Mount Olive churches remember Dr. King
By Catharin Shepard
Published in News on January 18, 2010 1:53 PM
MOUNT OLIVE -- More than 100 people gathered Sunday at the Mount Olive Presbyterian Church to honor the work and legacy of civil rights leader the Rev. Dr. Martin Luther King Jr.
The Mount Olive Carver Alumni Association and Friends sponsored the community gathering, which is held annually in different Mount Olive churches. The group seeks to be a part of the Wayne County community through outreach efforts, Master of Ceremonies Dr. Linda Worrell Deans, vice president of the Mount Olive chapter of the Carver Alumni and Friends, said during her opening remarks.
"We are here as a service organization for the community," she said.
Wayne County Board of Education member Shirley Faison Sims was one of several local government officials who attended the event, including state Sen. Don Davis, Mount Olive Mayor Ray McDonald and Wayne County and Mount Olive town board commissioners.
"We feel welcome here, and we hope you feel welcomed here with us," Ms. Sims said.
Lynn Williams, a member of the Mount Olive Presbyterian Church, spoke on behalf of the church to present the official greeting.
"We are all glad that as brothers and sisters in Christ, we are here together," she said.
Special guest and keynote speaker Goldsboro Mayor Alfonzo King, a Mount Olive native, choked up as he spoke about King's message of service to others, and the dire situation in Haiti following last week's 7.0-magnitude earthquake in the impoverished Caribbean nation.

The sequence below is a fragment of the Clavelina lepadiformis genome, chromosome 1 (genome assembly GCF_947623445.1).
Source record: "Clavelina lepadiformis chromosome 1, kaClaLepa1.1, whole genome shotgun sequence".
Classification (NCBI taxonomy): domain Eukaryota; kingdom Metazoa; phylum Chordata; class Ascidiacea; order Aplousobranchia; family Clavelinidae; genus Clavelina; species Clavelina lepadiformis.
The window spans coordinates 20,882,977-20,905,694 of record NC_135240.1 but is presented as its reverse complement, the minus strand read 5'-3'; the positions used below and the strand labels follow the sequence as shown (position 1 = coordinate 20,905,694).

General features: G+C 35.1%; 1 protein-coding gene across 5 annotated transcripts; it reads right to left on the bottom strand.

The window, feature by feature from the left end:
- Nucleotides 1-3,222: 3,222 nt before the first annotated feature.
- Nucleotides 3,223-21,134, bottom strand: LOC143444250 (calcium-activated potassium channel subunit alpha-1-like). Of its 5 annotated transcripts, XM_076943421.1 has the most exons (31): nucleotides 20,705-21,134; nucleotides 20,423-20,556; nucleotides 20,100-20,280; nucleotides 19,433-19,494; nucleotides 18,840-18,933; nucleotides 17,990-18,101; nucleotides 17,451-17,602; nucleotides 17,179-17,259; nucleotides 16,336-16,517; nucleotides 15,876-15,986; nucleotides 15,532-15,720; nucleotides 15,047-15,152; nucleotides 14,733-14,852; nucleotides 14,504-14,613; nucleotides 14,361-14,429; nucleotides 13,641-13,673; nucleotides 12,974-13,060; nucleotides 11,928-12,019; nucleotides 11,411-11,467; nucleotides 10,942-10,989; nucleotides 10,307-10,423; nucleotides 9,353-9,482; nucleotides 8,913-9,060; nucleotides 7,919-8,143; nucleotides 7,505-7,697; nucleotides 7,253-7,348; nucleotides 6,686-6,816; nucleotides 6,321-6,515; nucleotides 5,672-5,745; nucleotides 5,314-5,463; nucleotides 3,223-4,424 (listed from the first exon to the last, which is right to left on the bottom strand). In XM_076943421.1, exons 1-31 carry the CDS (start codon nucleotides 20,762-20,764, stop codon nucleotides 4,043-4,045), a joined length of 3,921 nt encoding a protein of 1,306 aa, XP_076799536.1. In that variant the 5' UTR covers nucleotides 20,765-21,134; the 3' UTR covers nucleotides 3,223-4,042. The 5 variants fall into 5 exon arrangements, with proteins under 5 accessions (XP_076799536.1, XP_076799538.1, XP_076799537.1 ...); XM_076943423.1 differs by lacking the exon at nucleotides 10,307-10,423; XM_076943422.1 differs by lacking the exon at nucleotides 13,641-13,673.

"I am a humanitarian, and I'm proud of it. Every day of the remaining part of my life ... I will dedicate my efforts to helping people who can't help themselves," he said.
The mayor also spoke to the assembly about the last days of King's life before he was assassinated in Memphis, Tenn., in 1968.
"That was probably the most turbulent year in his life, because his own lieutenants began questioning his non-violent philosophy," King said.
The civil rights movement leader's path took him to Memphis in order to help sanitation workers on strike, but the situation forced him to step back and reassert that philosophy of non-violence among his supporters, King said.
"He believed it so strongly that people who were around him respected him and remained non-violent," he said.
It was that commitment to non-violence and dedication to helping the poor that defined the late leader's legacy, King said.
"Dr. King, and the things he has done, he has changed this world. There is no question, not just the United States but this world," he said.
The service itself was an example of what the Rev. Dr. King dreamed of for the future, King said. The mayor called on the crowd to live that legacy by reaching out to provide assistance to those in need.
"I challenge all of you to do something to support and help people who can't help themselves. That is what Rev. King, Dr. King would want us to do," King said.
National Carver Alumni Association and Friends President Al Southerland, who attended the event, said he was glad to see so many people at the service.
"It's wonderful to see our community come together and celebrate what Dr. King is all about," he said.
The Rev. Louise Hunter Lee, chaplain of the Mount Olive Chapter of the Carver Alumni Association and Friends, presented the scripture reading. Delores H. Kennedy, program committee chairwoman, recognized local officials. Donald Faison gave remarks to introduce the keynote speaker. The Rev. Stephen Wicks of Mount Olive Presbyterian offered prayers for the service.
Music for the event was provided by the Mount Olive Presbyterian Church choir and several soloists. The service also took a collection for the Carver Alumni Association and Friends Scholarship Fund.